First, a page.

Major export grades continue to be Y1 grade 58%, followed by Premium Smallholder Coffee (PSC) grade at 12%, X grade 9% and A grade 6%. PSC grade has fetched premium price of 64% per kilogram over Y1 grade.

United States continue to be the main buyer of premium coffee takes in more than 57% and 41% of A and X grades, respectively. Australia imports over 19% of PSC grade while Germany ships most of Y1 grade (55%). New Caledonia picks up most of Robusta coffee (78%) while Australia receives about 43% of Y3 grade. (Table 1).


Source: CIC Export Records

1.    4.0 Exports of Certified Coffees 

Despite the general decline in production, the exports of verified and certified coffees (4C, TK, UTZ and RFA certified), Organic, Fairtrade and Fairtrade Organic coffees grew steadily by 22% on average in the last 5 years. Exports of certified coffees constitutes 5% of the annual exports. Exports of Organic, Fairtrade Organic and Fairtrade coffees in 2016 totalled 3,482 tonnes, an increase of 24% compared to previous year. In 2016, exports of 4C, UTZ, RFA and TK compliant coffees grew significantly by 61%, or more than half the previous period. The growth in exports of certified coffee attributed to the increase in number of licensed or certified coffee farmers, consequently earning increased returns to farmers who are participating in certification programs.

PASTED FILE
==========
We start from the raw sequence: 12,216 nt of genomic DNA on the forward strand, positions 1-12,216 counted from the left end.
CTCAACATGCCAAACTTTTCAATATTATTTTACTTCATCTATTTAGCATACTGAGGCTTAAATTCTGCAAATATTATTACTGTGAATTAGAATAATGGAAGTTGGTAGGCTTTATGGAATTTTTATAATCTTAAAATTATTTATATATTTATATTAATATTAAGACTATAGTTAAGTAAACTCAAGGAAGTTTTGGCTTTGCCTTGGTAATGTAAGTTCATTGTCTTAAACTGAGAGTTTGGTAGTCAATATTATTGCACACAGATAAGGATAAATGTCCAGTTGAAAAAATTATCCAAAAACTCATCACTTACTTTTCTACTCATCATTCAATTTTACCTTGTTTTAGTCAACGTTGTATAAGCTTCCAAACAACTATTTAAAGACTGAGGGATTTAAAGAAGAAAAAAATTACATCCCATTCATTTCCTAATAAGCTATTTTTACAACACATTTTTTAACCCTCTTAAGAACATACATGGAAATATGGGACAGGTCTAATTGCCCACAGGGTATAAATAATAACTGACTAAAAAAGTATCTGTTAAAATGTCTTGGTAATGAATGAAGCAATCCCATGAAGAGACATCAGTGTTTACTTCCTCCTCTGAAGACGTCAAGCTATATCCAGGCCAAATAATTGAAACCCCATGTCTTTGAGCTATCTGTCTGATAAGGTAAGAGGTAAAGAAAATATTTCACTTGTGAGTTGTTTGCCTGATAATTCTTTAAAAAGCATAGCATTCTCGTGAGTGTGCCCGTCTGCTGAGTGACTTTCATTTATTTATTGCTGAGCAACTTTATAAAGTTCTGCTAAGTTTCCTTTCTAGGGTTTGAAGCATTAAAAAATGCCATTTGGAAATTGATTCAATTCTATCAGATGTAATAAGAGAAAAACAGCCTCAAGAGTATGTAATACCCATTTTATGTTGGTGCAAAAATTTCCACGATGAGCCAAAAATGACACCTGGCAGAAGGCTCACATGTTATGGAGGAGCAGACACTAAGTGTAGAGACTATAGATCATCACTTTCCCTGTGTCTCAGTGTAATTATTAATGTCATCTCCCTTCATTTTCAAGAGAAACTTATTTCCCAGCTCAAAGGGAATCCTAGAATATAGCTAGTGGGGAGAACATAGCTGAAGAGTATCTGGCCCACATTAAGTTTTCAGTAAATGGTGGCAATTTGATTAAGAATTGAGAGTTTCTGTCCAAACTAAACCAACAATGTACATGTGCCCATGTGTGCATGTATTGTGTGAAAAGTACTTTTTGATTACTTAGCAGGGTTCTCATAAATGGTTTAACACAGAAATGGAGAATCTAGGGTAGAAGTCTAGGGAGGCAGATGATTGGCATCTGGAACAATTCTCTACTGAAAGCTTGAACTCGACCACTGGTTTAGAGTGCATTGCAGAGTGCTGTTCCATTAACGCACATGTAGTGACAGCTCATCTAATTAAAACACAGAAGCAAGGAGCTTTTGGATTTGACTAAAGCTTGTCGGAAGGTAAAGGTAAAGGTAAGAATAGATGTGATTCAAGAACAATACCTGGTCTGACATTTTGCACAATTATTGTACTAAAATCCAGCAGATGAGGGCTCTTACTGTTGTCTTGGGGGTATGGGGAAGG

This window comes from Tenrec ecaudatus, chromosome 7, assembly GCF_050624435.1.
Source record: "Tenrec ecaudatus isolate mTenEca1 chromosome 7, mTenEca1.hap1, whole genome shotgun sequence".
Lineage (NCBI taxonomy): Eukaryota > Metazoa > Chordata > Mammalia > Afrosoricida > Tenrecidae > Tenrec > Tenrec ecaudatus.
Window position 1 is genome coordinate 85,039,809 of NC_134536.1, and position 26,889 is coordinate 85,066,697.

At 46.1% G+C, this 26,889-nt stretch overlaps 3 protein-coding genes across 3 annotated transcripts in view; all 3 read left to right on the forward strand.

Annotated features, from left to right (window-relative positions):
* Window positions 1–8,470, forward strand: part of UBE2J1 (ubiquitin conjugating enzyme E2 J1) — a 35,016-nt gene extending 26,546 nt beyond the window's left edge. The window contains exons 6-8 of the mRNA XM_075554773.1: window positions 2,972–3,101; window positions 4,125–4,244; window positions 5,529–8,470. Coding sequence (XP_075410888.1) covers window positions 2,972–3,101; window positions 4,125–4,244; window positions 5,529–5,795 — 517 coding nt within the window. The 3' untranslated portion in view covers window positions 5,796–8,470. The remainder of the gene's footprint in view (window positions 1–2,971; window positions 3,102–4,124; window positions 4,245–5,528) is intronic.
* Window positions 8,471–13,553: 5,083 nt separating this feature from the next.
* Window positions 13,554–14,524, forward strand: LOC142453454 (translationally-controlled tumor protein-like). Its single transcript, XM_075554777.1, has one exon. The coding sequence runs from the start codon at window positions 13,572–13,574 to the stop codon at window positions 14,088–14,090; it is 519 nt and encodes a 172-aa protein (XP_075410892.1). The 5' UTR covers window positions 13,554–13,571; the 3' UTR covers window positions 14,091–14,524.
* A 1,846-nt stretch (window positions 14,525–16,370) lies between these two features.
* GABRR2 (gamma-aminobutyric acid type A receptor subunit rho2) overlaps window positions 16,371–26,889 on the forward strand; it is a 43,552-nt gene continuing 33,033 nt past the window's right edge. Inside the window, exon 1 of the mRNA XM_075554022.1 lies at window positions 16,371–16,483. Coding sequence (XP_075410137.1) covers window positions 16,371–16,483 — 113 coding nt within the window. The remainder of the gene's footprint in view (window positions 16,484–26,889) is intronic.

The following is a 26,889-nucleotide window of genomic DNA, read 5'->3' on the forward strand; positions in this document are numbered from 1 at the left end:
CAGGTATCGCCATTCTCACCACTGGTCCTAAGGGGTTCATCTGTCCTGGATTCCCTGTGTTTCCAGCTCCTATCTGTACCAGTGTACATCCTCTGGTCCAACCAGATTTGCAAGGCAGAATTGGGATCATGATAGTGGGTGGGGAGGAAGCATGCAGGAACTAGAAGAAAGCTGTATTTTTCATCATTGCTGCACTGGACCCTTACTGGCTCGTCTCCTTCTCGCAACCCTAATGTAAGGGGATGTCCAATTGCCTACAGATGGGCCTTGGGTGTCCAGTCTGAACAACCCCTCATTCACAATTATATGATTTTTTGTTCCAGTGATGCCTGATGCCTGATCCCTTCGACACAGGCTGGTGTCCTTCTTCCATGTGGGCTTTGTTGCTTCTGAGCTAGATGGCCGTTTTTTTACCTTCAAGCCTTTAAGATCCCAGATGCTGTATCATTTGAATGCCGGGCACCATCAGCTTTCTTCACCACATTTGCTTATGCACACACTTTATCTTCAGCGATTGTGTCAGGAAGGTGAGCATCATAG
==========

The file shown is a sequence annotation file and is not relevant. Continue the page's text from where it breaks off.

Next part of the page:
Source: CIC Export Records

1.    5.0 Major Export Markets 

The main markets for PNG coffee are Germany, which usually buys well over 36 % of total exports, followed by United States (25%), Australia (16%) and Japan (5%), Belgium (5%), New Zealand (2%) and Russia (2%). These countries take over 90% of annual exports. 


Source: CIC Export Records

1.    6.0 Exporter Market Share

From a total of 22 exporters in 2016, the top six (6) exporters took over 78% of total exports. Those six were PNG Coffee Exports (PNGCE) 23%, New Guinea Highlands Coffee Exports (NGHCE) 20%, Outspan 10%, Monpi 9%, Kongo 8% and Gabiga 7%. The other 16 exporters were responsible for the remaining 25%. The two national exporters, Gabiga and Kongo, continue to remain in the top six position in the last two years, displacing NGCT&S one of top five exporters, in terms of exporter market share in 2016. All the same, the top three (3) exporters ( PNGCE, NGHCE & Monpi) who have links to major international trade houses, continued to dominate the market taking over 50% of annual exports. 

In terms of exporter market share by grade, PTC continued to export the most A/AA-grades (34%), Monpi shipped the most X/AX-grade (39%) while PNGCE continued to export the most Y1-grade (31%) and Y3-grade (34%) coffee. The most PSC grade (36%) was shipped by NGHCE, whereas Kundu continued to be the only exporter that exported 100% of Robusta coffee in 2015 and over the last five years.